Carbon dynamics in arctic vegetation
Street, Lorna Elizabeth
MetadataShow full item record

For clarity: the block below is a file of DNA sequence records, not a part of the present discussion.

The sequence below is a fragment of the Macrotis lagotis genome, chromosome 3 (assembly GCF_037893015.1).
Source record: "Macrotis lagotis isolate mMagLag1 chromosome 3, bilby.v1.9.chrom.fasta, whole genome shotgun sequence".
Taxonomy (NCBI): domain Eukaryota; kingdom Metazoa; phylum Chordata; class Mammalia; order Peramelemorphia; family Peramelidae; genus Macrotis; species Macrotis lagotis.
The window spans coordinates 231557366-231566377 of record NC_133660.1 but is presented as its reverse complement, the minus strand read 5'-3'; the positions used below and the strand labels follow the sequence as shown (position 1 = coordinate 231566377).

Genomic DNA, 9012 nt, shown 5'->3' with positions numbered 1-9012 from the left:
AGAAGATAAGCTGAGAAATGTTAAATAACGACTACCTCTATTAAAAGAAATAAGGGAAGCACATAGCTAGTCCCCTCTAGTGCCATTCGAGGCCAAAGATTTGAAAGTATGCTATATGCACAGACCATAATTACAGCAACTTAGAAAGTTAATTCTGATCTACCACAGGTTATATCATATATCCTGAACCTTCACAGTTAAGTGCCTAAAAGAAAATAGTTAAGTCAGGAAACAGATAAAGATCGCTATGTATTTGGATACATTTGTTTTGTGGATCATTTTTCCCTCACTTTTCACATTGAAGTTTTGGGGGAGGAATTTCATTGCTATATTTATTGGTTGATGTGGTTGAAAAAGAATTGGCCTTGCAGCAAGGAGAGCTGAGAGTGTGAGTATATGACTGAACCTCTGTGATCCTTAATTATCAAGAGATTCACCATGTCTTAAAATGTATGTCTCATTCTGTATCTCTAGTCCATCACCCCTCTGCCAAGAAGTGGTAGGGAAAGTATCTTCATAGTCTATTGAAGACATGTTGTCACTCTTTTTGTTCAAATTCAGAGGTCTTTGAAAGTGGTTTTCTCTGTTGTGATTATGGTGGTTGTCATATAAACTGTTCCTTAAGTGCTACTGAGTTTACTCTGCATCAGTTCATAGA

Rapid climate change in Arctic regions is of concern due to important feedbacks between the Arctic land surface and the global climate system. A large amount of organic carbon (C) is currently stored in Arctic soils; if decomposition is stimulated under warmer conditions additional release of CO2 could result in an accelerating feedback on global climate. The strength and direction of Arctic C cycle - climate feedbacks will depend on the growth response of vegetation; if plant growth increases some or all of the extra CO2 emissions may be offset. Currently the Arctic is thought to be a small net sink for CO2, the expected balance of terrestrial C sinks and sources in the future is unknown. In this thesis I explore some of the critical unknowns in current understanding of C cycle dynamics in Arctic vegetation. Quantifying gross primary productivity (GPP) over regional scales is complicated by large spatial heterogeneity in plant functional type (PFT) in Arctic vegetation. I use data from five Arctic sites to test the generality of a relationship between leaf area index (LAI) and canopy total foliar nitrogen (TFN). LAI and TFN are key drivers of GPP and are tightly constrained across PFTs in Low Arctic Alaska and Sweden, therefore greatly simplifying the task of up-scaling. I use data from Greenland, Barrow and Svalbard to asses the generality of the LAI-TFN relationship in predicting GPP at higher Arctic latitudes. Arctic ecosystems are unique among biomes in the large relative contribution of bryophytes (mosses, liverworts and hornworts) to plant biomass. The contribution of bryophytes to ecosystem function has been relatively understudied and they are poorly represented in terrestrial C models. I use ground based measurements in Northern Sweden to fill an existing data gap by quantifying CO2 fluxes from bryophytes patches in early spring and summer, and develop a simple model of bryophyte GPP. Using the model I compare bryophyte GPP to that of vascular plants before, during and after the summer growing season, finding that productive bryophyte patches can contribute up to 90 % of modelled annual GPP for typical vascular plant communities at the same site, and that the relative magnitude of bryophyte GPP is greatest in spring whilst the vascular plant canopy is still developing. Understanding how GPP relates to plant growth is important in relating remotely sensed increases in Arctic ‘greenness’ to changes in plant C stocks. I use a 13C pulselabelling techniques to follow the fate of recently fixed C in mixed vascular and bryophyte vegetation, with a focus on quantifying the contribution of bryophytes to ecosystem carbon use efficiency (CUE). I show that bryophytes contribute significantly to GPP in mixed vegetation, and act to increase ecosystem CUE. I highlight the importance of including bryophytes, which do not have roots, in aboveground: belowground partitioning schemes in C models. To further explore C turnover in bryophytes, I use the results of a second 13C labelling experiment to develop a model of C turnover in two contrasting Arctic mosses (Polytrichum piliferum and Sphagnum fuscum). I find significant differences in C turnover between Polytrichum piliferum which respires or translocates about 80 % of GPP, while Sphagnum fuscum respires 60 %. This analysis is the first to explicitly model differences in C partitioning between Arctic bryophyte species. Finally, I discuss the implications of each chapter for our understanding of Arctic C dynamics, and suggest areas for further research.